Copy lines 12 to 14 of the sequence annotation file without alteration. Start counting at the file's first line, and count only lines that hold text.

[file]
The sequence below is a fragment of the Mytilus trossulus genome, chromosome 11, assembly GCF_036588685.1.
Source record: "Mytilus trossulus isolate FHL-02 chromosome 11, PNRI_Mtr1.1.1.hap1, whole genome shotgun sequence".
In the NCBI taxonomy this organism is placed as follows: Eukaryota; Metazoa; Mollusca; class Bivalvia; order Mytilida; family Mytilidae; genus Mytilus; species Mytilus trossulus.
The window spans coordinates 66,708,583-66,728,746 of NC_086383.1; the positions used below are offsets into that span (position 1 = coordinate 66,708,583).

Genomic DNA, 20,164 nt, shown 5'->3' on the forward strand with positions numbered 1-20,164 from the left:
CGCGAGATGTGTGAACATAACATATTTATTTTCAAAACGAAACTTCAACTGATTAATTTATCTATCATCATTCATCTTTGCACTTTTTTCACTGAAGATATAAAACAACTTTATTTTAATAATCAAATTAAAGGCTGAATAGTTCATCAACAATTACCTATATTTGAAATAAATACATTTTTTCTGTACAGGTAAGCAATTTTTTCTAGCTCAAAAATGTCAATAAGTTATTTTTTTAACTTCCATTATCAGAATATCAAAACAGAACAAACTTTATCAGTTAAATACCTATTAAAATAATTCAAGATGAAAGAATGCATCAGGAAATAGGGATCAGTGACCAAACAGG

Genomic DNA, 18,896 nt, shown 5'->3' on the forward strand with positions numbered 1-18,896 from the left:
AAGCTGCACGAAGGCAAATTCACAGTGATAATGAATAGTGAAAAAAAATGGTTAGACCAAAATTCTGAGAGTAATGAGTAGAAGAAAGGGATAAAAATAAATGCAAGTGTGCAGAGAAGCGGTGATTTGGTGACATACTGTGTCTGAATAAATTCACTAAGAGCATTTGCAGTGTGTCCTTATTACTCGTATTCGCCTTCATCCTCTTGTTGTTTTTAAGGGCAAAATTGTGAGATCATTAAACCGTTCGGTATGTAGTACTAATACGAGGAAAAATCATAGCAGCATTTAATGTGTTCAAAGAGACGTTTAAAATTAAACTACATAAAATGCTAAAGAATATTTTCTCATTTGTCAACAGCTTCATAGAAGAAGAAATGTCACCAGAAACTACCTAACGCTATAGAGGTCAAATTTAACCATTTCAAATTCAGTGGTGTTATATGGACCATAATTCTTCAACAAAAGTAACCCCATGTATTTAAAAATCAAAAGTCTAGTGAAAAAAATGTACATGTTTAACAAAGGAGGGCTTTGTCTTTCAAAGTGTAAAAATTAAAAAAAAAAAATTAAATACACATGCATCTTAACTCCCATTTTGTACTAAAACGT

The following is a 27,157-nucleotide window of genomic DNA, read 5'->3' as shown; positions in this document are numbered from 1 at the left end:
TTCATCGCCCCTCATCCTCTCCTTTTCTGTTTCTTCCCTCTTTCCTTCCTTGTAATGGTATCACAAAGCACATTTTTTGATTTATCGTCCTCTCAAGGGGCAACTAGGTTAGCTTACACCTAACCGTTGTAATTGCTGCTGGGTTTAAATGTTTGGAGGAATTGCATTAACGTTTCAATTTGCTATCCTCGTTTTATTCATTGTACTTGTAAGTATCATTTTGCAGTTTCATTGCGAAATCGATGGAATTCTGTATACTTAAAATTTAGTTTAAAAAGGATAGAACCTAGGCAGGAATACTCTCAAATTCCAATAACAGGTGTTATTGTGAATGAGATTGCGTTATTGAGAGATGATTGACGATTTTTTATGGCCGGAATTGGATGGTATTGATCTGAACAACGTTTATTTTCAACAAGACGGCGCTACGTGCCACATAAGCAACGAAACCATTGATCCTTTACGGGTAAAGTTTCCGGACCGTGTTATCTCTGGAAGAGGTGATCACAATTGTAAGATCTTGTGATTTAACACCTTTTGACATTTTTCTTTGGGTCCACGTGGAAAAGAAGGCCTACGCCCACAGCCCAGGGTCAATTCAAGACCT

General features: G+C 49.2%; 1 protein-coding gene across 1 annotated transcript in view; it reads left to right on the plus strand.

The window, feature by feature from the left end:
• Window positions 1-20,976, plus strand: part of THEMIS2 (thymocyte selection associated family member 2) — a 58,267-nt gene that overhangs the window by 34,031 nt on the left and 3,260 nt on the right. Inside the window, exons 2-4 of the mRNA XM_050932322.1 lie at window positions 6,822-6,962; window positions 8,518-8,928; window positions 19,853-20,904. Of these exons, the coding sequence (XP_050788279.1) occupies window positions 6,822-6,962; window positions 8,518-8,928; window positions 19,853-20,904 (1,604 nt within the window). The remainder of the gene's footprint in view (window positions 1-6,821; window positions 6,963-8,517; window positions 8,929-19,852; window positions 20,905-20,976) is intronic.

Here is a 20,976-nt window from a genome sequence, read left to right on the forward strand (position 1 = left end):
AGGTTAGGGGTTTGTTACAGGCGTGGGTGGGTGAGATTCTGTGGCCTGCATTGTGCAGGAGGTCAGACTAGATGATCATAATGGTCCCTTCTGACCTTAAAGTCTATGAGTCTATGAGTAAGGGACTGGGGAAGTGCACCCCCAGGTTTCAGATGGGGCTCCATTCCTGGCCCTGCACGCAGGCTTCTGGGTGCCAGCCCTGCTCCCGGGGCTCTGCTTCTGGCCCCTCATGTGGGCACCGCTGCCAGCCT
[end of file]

The window, feature by feature from the left end:
• Window positions 1-20,976, plus strand: part of THEMIS2 (thymocyte selection associated family member 2) — a 58,267-nt gene that overhangs the window by 34,031 nt on the left and 3,260 nt on the right. Inside the window, exons 2-4 of the mRNA XM_050932322.1 lie at window positions 6,822-6,962; window positions 8,518-8,928; window positions 19,853-20,904. Of these exons, the coding sequence (XP_050788279.1) occupies window positions 6,822-6,962; window positions 8,518-8,928; window positions 19,853-20,904 (1,604 nt within the window). The remainder of the gene's footprint in view (window positions 1-6,821; window positions 6,963-8,517; window positions 8,929-19,852; window positions 20,905-20,976) is intronic.

Here is a 20,976-nt window from a genome sequence, read left to right on the forward strand (position 1 = left end):